In the past 30 years, electricity and gas markets around the world have been radically transformed as market forces played an increasing role in energy supply and distribution. Markets opened, competitors emerged, businesses rationalised, incumbents combined, technologies advanced, and customers experimented.
The reshaped industry, while retaining its heritage of reliability, is now forging a vastly different future for itself and its stakeholders. Some global utilities have evolved into entities that dramatically diverge from their legacies. Traditional strategies centred on regulatory policy, capital investment, and customer service. These strategies typically reflected regulatory accommodation rather than market intention.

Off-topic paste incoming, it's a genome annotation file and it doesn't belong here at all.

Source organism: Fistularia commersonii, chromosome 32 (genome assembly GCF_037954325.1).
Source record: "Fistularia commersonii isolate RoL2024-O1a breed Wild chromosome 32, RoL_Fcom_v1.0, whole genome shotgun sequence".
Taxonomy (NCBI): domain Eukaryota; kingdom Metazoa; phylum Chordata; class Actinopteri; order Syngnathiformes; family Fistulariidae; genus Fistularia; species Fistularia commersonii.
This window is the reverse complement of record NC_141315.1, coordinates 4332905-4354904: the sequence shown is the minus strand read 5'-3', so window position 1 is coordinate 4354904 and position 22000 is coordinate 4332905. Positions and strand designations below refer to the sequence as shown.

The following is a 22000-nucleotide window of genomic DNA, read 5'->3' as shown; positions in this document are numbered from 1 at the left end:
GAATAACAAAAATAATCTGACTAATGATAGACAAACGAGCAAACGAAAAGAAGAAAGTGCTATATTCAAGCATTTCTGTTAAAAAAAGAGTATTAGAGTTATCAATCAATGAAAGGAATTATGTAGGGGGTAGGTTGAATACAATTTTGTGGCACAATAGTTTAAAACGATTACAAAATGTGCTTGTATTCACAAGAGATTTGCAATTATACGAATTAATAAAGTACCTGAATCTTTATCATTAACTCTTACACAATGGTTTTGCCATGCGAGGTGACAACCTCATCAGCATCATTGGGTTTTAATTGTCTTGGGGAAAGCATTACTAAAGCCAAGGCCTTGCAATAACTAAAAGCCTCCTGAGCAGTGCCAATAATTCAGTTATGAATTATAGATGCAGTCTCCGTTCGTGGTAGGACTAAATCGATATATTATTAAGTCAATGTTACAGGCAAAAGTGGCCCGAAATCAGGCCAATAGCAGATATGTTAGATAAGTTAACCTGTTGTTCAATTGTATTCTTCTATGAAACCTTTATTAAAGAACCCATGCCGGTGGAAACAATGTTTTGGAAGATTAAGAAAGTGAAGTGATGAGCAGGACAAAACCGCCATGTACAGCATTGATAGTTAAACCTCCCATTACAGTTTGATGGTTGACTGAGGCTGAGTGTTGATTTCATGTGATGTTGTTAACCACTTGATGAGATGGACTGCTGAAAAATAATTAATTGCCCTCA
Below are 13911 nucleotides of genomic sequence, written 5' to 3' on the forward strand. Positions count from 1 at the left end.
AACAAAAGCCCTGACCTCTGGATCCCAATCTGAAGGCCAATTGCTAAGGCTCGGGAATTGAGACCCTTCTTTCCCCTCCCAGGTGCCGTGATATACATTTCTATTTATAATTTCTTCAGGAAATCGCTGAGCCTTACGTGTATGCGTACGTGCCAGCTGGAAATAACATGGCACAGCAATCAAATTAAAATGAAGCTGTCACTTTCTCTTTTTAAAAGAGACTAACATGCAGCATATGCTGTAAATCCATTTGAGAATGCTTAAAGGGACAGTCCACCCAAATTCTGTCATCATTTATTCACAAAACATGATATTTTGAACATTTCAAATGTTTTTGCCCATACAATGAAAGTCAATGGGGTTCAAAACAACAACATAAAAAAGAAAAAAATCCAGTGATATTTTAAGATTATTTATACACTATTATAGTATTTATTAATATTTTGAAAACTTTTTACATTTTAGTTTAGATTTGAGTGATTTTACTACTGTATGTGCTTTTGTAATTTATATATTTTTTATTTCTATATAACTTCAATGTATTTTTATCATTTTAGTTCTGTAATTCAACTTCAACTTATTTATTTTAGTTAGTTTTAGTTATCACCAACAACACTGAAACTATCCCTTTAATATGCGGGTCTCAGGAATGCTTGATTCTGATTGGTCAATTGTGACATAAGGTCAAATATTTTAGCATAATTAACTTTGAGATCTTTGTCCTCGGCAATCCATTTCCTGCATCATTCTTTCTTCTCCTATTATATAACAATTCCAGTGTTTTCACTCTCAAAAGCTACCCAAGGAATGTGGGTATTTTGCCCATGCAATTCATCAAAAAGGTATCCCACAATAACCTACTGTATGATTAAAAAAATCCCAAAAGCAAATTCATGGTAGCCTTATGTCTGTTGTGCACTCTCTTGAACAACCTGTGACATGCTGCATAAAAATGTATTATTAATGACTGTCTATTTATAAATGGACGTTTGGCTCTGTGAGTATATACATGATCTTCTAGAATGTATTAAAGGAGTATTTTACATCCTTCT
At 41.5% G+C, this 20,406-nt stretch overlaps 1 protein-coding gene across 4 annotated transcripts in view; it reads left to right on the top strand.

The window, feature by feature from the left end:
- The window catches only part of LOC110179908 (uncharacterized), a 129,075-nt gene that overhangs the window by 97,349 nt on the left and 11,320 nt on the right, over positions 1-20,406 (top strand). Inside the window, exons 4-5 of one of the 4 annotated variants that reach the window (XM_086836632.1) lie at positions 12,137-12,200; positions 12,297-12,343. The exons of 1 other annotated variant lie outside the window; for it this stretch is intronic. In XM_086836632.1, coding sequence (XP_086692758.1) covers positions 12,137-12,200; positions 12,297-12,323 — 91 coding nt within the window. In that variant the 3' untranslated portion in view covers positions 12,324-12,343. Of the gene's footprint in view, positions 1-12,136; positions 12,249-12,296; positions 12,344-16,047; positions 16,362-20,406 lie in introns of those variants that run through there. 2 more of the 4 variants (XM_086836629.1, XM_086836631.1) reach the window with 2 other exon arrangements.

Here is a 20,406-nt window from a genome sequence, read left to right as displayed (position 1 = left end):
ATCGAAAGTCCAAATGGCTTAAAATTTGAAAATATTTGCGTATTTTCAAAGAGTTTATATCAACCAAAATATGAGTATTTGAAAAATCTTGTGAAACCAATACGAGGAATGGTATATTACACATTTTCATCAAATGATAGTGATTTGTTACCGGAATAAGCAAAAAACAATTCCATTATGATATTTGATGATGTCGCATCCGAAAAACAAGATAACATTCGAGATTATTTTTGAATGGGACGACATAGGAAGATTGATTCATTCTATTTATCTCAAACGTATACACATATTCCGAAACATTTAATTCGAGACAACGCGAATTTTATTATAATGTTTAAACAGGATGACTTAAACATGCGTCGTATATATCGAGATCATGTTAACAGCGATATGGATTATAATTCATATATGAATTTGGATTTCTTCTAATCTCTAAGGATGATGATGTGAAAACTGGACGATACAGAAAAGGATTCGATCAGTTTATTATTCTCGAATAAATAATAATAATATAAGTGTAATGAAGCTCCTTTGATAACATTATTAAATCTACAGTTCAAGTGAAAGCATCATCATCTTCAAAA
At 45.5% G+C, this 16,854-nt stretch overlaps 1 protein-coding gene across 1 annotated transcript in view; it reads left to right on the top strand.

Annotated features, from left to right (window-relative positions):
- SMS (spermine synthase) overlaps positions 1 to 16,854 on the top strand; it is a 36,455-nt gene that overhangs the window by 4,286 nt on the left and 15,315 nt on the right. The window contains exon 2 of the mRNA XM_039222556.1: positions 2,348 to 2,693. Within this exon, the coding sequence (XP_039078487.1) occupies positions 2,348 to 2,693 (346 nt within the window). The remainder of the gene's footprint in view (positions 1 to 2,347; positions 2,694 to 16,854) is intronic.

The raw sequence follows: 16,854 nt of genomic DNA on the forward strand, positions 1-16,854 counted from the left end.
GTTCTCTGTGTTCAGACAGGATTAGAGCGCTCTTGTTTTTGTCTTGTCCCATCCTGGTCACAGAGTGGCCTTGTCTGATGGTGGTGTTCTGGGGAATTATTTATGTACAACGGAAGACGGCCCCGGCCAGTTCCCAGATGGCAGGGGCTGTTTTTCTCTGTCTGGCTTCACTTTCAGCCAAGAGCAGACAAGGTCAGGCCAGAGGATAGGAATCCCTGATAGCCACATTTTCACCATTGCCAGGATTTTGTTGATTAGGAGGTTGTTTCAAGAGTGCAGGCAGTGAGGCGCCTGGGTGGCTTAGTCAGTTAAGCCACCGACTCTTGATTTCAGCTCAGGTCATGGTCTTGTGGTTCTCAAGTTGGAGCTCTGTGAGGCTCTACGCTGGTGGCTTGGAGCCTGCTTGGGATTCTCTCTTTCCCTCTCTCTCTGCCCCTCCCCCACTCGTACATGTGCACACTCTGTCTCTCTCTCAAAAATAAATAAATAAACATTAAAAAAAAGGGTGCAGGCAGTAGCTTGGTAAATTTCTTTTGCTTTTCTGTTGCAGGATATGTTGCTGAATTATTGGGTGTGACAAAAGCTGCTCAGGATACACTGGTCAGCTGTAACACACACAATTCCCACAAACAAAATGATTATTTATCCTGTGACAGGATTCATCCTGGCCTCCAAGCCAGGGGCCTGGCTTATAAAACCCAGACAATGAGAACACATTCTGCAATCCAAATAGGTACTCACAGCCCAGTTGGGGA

Consequently, utilities acted cautiously rather than accepting unfamiliar risk. But advances in the structure of the power and gas markets, and the acceleration in the pace of change, mean that conservative approaches to strategy design are unable to position the utilities sector effectively for a future still being mapped.
Tomorrow’s strategies need to be intentional, aggressive, and consequential, even in the face of uncertainty. They need to recognise that imperfect knowledge about direction and outcome does not limit the ability to embrace the challenges that the sector’s future evolution will pose.
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